Does the answer to the UK’s productivity puzzle lie across the Atlantic?
The announcement in the Autumn Statement of a major boost in UK infrastructure spending has rightly set the construction industry abuzz.
But the way the Chancellor framed the policy reveals much – both about the challenges the industry faces, and how the government views them.
The Treasury’s £2.3bn injection into infrastructure was couched as more than just a stimulus. It is part of a £23bn National Productivity Investment Fund, designed to improve the UK’s weak productivity levels.
The Chancellor described British productivity as “shocking”, and official figures from the OECD show it is 30 percent below that of the USA. More damning still, a recent study by the Charted Institute of Building (CIOB) singled out construction as having the lowest productivity levels of any industrial sector in the UK
So what can we learn from the Americans? I’ve just returned to the UK after five years running Turner & Townsend’s North American business, and am struck by several key differences in the way the two markets operate.
A recent study by the Charted Institute of Building (CIOB) singled out construction as having the lowest productivity levels of any industrial sector in the UK.
Productivity and pay
Overall construction costs in the two most comparable cities, London and New York, are very similar. The latest edition of our International Construction Market Survey found that the average cost of six building types in New York was $3,650 per m2, fractionally above London’s $3,550 per m2.
Labour costs were dramatically lower in London, but so too were levels of productivity. In other words, workers in London earned less per hour but took more hours to get the job done.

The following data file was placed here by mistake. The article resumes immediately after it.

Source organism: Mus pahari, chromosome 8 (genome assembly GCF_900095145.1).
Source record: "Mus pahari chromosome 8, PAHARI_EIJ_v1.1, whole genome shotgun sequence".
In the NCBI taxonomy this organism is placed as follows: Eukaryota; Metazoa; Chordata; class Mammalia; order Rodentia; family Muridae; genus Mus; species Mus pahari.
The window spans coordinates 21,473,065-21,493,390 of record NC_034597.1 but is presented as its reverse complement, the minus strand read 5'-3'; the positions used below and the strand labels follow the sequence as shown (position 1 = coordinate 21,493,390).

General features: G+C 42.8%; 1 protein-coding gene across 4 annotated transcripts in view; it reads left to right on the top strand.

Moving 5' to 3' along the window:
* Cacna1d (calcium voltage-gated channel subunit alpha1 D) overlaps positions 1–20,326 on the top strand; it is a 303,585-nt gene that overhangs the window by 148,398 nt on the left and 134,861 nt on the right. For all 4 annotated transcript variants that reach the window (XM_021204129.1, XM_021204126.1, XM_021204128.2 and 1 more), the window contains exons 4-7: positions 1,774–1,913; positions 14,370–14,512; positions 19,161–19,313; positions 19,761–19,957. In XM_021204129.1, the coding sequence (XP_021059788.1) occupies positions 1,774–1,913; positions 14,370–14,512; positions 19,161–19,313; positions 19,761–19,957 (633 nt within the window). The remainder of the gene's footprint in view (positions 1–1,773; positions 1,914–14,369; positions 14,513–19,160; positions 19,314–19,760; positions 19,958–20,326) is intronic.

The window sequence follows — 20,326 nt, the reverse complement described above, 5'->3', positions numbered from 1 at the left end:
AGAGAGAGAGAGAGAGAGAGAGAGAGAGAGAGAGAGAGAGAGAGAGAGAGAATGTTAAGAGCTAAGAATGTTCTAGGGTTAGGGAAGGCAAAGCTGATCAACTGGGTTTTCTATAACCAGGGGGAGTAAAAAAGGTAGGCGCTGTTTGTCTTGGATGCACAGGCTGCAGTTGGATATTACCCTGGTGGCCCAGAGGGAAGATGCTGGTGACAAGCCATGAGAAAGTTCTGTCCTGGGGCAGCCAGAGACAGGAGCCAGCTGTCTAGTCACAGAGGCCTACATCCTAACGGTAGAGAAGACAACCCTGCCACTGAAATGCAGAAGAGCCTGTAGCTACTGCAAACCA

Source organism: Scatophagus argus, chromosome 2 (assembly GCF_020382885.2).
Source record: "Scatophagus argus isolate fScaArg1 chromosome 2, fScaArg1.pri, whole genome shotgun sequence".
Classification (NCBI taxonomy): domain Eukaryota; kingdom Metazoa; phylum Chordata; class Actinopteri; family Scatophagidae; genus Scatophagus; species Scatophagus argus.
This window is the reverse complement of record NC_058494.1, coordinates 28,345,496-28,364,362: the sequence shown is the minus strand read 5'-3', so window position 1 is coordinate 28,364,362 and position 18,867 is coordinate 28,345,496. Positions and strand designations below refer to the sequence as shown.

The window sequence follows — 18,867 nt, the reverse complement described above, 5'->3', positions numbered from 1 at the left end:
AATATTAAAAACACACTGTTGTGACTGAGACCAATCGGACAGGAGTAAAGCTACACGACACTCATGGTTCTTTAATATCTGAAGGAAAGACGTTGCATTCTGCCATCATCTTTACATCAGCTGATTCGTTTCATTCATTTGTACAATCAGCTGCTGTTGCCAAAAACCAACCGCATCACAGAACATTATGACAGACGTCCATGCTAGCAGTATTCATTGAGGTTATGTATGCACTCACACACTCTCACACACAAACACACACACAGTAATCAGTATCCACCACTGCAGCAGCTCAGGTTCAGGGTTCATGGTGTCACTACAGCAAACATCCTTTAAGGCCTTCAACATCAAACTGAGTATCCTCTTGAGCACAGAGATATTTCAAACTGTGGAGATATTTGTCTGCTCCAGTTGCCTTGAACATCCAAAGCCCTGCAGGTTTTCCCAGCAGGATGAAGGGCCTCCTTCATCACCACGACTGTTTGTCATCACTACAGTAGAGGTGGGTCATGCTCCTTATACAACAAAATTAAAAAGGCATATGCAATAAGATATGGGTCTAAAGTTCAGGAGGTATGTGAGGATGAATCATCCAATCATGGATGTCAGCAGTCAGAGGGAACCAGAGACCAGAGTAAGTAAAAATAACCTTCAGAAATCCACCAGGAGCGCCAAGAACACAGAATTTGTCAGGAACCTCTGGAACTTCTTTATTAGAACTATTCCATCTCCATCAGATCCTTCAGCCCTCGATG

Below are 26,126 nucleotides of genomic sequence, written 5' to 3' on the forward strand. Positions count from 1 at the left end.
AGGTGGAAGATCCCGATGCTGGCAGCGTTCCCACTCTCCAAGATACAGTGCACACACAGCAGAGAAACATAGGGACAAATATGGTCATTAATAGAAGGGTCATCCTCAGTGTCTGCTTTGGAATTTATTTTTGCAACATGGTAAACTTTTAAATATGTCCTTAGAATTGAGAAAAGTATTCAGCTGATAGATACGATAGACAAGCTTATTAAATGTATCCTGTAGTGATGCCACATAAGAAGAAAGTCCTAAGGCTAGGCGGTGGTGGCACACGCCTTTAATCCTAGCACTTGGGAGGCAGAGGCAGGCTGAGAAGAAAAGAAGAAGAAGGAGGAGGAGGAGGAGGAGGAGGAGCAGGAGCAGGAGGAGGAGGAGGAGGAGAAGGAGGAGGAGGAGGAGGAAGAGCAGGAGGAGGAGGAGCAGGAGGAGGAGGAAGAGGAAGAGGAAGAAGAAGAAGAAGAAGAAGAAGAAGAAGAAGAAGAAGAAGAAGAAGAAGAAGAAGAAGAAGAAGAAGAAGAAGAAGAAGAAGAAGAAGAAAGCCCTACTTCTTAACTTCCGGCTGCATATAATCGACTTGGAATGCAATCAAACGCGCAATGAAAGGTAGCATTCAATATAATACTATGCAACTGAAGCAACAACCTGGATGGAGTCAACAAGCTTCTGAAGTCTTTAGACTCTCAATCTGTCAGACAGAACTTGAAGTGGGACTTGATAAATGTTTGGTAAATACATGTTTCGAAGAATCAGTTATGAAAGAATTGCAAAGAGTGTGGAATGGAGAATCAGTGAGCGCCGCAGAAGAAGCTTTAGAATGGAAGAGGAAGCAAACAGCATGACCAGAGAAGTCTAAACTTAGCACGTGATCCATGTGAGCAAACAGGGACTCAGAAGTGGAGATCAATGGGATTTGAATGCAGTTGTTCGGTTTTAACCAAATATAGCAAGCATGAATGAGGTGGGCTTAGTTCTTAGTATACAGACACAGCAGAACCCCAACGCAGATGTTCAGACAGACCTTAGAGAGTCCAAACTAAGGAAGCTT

By contrast the New York construction industry has higher labour costs but also higher productivity levels, with trade unions playing a part in both metrics.
While it can vary from state to state and city to city, construction in the USA tends to be highly represented by unions. This may drive up wages, but American trade unions also play an important role in promoting training among their members and working with employers to ensure a steady supply of skilled workers.
There are other reasons for New York’s higher productivity levels. Weekend working is commonplace, which, though it adds to labour costs due to premium mark-ups, reduces programme time and overheads as transport and logistics ease at the weekend.
The strong partnerships fostered between American construction firms and their workforce are well worth learning from.
Adapting the US model for the UK
For a programme manager whose primary function is to deliver better value and better outcomes for clients, writing a paean to unionisation may sound like a turkey voting for Christmas.
But leaving aside the controversial role that unions play in labour relations, the strong partnerships fostered between American construction firms and their workforce are well worth learning from.
The benefits of the USA’s collaborative dynamic could extend beyond just improved productivity for British construction. Better dialogue between employers and employees may also help address UK construction’s other chronic problem – the shortage of skilled labour.
We have long championed collaboration across the supply chain as an effective way to improve client value; and collaboration between employers and employees is no less important.
This approach might ultimately secure the UK construction industry’s ability to deliver the ambitious programme of infrastructure and house building that is needed.
The Chancellor has thrown down the gauntlet to the industry – to deliver a huge programme of work and to be more productive while doing so. The American model of strong productivity, dialogue and collaboration could be what we in the UK need to accept the challenge and run with it.
This insight article was first published in Building.